In one embodiment, the infection is a respiratory infection. In a particular aspect, the respiratory infection is Community-Acquired Bacterial Pneumonia (CABP). In a more particular embodiment, the respiratory infection, for example, CABP is caused by a bacterium selected from S. aureus, S. pneumoniae, S. pyogenes, H. influenza, M. catarrhalis and Legionella pneumophila.

In another embodiment, the infection is a skin infection. In a particular aspect the skin infection is an acute bacterial skin and skin structure infection (ABSSSI). In a more particular embodiment, the skin infection, for example ABSSSI is caused by a bacterium selected from S. aureus, CoNS, S. pyogenes, S. agalactiae, E. faecalis and E. faecium.

In one embodiment, the infection can be caused by a bacterium (e.g. an anaerobic or aerobic bacterium).

In another embodiment, the infection is caused by a Gram-positive bacterium. In a specific aspect of this embodiment, the infection is caused by a Gram-positive bacterium selected from class Bacilli, including, but not limited to, Staphylococcus spp., Streptococcus spp., Enterococcus spp., Bacillus spp., Listeria spp.; phylum Actinobacteria, including, but not limited to, Propionibacterium spp., Corynebacterium spp., Nocardia spp., Actinobacteria spp., and class Clostridia, including, but not limited to, Clostridium spp.

In another embodiment, the infection is caused by a Gram-positive bacterium selected from S. aureus, CoNS, S. pneumoniae, S. pyogenes, S. agalactiae, E. faecalis and E. faecium.

In another embodiment, the infection is caused by a Gram-negative bacterium. In one aspect of this embodiment, the infection is caused by a phylum Proteobacteria (e.g., Betaproteobacteria and Gammaproteobacteria), including Escherichia coli, Salmonella, Shigella, other Enterobacteriaceae, Pseudomonas, Moraxella, Helicobacter, Stenotrophomonas, Bdellovibrio, acetic acid bacteria, Legionella or alpha-proteobacteria such as Wolbachia. In another aspect, the infection is caused by a Gram-negative bacterium selected from cyanobacteria, spirochaetes, green sulfur or green non-sulfur bacteria. In a specific aspect of this embodiment, the infection is caused by a Gram-negative bacteria selected from Enterobactericeae (e.g., E. coli, Klebsiella pneumoniae including those containing extended-spectrum β-lactamases and/or carbapenemases), Bacteroidetes (e.g., Bacteroides fragilis), Vibrionaceae (Vibrio cholerae), Pasteurellaceae (e.g., Haemophilus influenzae), Pseudomonadaceae (e.g., Pseudomonas aeruginosa), Neisseriaceae (e.g. Neisseria meningitidis), Rickettsiae, Moraxellaceae (e.g., Moraxella catarrhalis), any species of Proteeae, Acinetobacter spp., Helicobacter spp., and Campylobacter spp. In a particular embodiment, the infection is caused by Gram-negative bacterium selected from the group consisting of Enterobactericeae (e.g., E. coli, Klebsiella pneumoniae), Pseudomonas, and Acinetobacter spp. In another embodiment, the infection is caused by an organism selected from the group consisting of K. pneumoniae, Salmonella, E. hirae, A. baumanii, M. catarrhalis, H. influenzae, P. aeruginosa, E. faecium, E. coli, S. aureus, and E. faecalis.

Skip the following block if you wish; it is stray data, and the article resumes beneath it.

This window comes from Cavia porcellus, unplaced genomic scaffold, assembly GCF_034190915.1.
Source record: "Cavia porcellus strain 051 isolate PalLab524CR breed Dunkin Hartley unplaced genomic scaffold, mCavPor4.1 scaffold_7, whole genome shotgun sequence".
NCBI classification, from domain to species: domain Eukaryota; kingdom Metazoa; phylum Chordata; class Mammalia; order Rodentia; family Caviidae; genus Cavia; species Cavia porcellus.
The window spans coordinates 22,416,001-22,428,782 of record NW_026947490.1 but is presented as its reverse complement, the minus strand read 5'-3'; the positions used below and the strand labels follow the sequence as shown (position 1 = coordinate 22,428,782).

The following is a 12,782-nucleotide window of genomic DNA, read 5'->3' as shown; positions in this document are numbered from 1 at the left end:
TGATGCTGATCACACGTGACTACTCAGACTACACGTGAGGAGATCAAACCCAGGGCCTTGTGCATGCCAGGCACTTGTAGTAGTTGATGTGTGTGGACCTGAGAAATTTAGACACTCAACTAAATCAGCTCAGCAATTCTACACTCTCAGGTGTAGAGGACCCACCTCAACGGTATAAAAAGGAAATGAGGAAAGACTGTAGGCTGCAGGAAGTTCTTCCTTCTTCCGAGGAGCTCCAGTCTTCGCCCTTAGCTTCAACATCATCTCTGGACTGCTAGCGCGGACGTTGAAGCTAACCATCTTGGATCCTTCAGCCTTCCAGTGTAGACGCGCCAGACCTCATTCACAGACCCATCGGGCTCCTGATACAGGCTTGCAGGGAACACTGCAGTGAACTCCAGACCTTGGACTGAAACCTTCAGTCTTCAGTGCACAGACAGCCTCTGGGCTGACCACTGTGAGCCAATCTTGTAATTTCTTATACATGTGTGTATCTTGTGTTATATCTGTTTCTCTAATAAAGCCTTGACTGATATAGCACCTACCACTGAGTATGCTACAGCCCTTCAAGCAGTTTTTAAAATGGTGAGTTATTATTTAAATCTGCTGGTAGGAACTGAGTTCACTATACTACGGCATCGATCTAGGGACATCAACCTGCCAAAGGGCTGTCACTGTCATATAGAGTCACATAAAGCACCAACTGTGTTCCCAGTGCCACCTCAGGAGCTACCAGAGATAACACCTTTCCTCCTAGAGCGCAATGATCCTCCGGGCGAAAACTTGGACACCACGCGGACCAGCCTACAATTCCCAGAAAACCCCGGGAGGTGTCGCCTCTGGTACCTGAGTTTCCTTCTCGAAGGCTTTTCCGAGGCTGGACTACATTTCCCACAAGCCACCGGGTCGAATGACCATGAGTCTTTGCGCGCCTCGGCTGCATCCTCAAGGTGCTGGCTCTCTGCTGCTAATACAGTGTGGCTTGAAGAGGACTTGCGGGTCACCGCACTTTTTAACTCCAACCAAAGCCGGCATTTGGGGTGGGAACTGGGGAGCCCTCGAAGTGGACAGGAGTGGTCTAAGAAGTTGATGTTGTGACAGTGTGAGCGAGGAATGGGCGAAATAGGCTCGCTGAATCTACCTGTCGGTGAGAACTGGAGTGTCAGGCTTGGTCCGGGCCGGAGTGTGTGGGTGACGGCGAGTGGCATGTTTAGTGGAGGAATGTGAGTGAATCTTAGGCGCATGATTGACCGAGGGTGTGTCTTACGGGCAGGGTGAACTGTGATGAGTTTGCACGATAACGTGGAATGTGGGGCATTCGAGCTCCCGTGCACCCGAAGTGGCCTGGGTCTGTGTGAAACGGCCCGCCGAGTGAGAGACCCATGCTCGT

In another embodiment, the infection is cause by a gram negative bacterium selected from H. influenza, M. catarrhalis and Legionella pneumophila.

In one embodiment, the infection is caused by an organism that grows intracellularly as part of its infection process.

In another embodiment, the infection is caused by an organism selected from the group consisting of order Rickettsiales; phylum Chlamydiae; order Chlamydiales; Legionella spp.; class Mollicutes, including, but not limited to, Mycoplasma spp. (e.g. Mycoplasma pneumoniae); Mycobacterium spp. (e.g. Mycobacterium tuberculosis); and phylum Spriochaetales (e.g. Borrelia spp. and Treponema spp.).

In another embodiment, the infection is caused by a Category A Biodefense organism as described at http://www.bt.cdc.gov/agent/agentlist-category.asp, the entire teachings of which are incorporated herein by reference. Examples of Category A organisms include, but are not limited to, Bacillus anthracis (anthrax), Yersinia pestis (plague), Clostridium botulinum (botulism) or Francisella tularensis (tularemia). In another embodiment the infection is a Bacillus anthracis infection. “Bacillus anthracis infection” includes any state, diseases, or disorders caused or which result from exposure or alleged exposure to Bacillus anthracis or another member of the Bacillus cereus group of bacteria.

Additional infections that can be treated using compounds of the invention or a pharmaceutically acceptable salt thereof include, but are not limited to, anthrax, botulism, bubonic plague, and tularemia.

In another embodiment, the infection is caused by a Category B Biodefense organism as described at http://www.bt.cdc.gov/agent/agentlist-category.asp, the entire teachings of which are incorporated herein by reference. Examples of Category B organisms include, but are not limited to, Brucella spp, Clostridium perfringens, Salmonella spp., Escherichia coli O157:H7, Shigella spp., Burkholderia mallei, Burkholderia pseudomallei, Chlamydia psittaci, Coxiella burnetii, Staphylococcal enterotoxin B, Rickettsia prowazekii, Vibrio cholerae, and Cryptosporidium parvum.

Additional infections that can be treated using compounds of the invention or a pharmaceutically acceptable salt thereof include, but are not limited to, Brucellosis, Clostridium perfringens, food-borne illnesses, Glanders, Melioidosis, Psittacosis, Q fever, and water-borne illnesses.